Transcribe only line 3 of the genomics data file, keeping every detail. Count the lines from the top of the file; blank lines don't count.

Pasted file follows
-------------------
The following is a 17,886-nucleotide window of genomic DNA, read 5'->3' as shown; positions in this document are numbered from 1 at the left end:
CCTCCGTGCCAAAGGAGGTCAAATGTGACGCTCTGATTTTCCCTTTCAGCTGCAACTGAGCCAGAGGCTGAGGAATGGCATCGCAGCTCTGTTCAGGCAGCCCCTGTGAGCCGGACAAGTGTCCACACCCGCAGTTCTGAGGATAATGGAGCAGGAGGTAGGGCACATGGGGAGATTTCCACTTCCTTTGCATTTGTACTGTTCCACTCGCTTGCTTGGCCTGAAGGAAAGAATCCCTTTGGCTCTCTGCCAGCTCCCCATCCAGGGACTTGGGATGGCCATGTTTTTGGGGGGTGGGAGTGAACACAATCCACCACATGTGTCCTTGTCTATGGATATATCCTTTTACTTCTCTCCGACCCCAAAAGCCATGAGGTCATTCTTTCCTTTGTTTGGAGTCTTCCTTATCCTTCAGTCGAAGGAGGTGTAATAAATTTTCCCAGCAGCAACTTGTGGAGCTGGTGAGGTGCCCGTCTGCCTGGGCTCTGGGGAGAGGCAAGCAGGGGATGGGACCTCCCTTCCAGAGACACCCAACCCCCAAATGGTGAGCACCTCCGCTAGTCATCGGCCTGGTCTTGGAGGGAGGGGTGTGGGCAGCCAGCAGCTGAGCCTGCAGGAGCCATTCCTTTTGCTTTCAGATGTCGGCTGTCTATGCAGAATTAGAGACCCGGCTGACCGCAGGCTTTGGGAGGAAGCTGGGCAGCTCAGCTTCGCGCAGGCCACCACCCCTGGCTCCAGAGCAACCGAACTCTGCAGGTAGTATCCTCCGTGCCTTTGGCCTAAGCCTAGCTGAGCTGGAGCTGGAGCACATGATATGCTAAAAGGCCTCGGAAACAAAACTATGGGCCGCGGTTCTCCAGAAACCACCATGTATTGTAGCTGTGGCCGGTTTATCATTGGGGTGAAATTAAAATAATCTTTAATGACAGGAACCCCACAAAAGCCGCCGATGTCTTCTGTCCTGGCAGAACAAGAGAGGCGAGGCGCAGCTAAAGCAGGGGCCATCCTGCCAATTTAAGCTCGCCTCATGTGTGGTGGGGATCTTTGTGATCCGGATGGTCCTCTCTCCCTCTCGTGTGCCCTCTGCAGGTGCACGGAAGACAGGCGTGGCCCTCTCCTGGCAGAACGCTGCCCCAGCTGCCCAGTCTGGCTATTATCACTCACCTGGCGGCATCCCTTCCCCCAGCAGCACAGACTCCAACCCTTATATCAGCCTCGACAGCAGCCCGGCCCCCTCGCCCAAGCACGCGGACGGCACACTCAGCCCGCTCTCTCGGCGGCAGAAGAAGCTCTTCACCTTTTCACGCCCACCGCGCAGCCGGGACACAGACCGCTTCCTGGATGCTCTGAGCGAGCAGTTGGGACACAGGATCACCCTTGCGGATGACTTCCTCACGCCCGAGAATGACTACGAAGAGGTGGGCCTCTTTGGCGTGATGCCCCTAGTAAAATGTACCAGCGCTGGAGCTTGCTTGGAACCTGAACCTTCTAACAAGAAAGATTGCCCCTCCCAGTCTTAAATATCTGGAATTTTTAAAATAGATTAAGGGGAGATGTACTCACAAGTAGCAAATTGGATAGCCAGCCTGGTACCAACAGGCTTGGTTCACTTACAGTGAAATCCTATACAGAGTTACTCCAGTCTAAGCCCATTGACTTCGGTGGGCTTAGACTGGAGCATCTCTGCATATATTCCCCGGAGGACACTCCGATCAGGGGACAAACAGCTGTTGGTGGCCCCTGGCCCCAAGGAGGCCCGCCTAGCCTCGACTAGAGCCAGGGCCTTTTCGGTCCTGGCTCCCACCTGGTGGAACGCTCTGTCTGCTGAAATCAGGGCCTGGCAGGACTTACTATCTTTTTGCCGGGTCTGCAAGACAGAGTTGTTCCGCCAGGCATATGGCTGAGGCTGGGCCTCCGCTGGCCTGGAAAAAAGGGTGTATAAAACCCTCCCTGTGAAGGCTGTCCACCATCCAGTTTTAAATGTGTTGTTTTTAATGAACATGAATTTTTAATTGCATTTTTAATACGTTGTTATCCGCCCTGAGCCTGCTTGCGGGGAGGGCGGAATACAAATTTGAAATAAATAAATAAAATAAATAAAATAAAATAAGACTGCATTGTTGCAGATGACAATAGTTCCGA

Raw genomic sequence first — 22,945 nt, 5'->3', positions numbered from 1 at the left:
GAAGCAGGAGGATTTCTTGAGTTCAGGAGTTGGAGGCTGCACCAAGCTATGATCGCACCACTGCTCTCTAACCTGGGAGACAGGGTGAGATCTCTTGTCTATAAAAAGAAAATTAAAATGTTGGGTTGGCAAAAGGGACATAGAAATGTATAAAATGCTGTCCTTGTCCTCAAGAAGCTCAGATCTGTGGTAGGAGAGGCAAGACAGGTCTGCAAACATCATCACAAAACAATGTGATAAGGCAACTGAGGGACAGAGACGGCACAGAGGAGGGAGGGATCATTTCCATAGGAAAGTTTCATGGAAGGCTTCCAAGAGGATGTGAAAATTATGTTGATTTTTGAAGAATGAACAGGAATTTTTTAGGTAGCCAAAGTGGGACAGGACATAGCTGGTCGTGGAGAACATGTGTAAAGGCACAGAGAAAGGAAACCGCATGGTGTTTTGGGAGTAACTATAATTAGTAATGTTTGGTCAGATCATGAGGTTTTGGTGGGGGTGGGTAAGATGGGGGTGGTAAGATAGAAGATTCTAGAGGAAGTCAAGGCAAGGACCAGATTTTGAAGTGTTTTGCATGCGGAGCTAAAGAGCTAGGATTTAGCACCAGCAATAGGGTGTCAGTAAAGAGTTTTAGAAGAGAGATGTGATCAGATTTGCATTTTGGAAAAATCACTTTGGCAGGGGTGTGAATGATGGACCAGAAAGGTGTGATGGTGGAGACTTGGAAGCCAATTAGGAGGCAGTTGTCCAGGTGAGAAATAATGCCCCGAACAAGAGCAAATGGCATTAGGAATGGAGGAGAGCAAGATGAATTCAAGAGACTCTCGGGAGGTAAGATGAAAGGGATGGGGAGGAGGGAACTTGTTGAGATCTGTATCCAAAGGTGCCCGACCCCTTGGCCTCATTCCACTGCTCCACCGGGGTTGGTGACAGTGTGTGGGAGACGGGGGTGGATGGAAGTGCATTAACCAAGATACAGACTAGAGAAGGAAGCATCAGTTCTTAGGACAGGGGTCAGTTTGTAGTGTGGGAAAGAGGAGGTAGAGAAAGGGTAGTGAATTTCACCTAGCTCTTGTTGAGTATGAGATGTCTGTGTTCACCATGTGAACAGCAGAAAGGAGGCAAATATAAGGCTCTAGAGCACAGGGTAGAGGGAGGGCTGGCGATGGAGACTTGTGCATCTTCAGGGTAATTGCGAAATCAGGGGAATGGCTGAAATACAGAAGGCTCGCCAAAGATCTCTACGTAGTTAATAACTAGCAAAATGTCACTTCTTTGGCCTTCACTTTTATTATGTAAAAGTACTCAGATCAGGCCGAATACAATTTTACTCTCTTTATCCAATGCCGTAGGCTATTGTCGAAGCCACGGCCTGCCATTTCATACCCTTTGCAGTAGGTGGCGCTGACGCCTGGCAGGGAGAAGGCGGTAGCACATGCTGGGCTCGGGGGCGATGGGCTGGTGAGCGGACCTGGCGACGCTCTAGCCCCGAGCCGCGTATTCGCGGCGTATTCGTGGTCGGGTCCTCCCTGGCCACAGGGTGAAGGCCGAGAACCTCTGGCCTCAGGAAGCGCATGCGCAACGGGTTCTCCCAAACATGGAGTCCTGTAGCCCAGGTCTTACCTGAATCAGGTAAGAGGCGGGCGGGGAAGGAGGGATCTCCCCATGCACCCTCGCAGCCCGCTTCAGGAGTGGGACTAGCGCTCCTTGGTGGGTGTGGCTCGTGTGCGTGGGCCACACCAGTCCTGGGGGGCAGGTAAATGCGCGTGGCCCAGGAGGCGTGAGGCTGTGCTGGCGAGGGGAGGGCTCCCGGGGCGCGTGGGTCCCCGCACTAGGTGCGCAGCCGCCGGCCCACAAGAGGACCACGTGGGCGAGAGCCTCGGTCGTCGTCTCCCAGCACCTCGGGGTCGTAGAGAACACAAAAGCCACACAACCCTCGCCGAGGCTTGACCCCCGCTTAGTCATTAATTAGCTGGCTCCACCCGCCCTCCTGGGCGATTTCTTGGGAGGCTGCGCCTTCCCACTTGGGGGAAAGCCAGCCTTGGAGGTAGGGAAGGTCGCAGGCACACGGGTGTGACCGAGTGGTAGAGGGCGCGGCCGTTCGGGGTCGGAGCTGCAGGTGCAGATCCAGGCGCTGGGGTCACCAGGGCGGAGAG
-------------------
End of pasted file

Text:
Raw genomic sequence first — 22,945 nt, 5'->3', positions numbered from 1 at the left: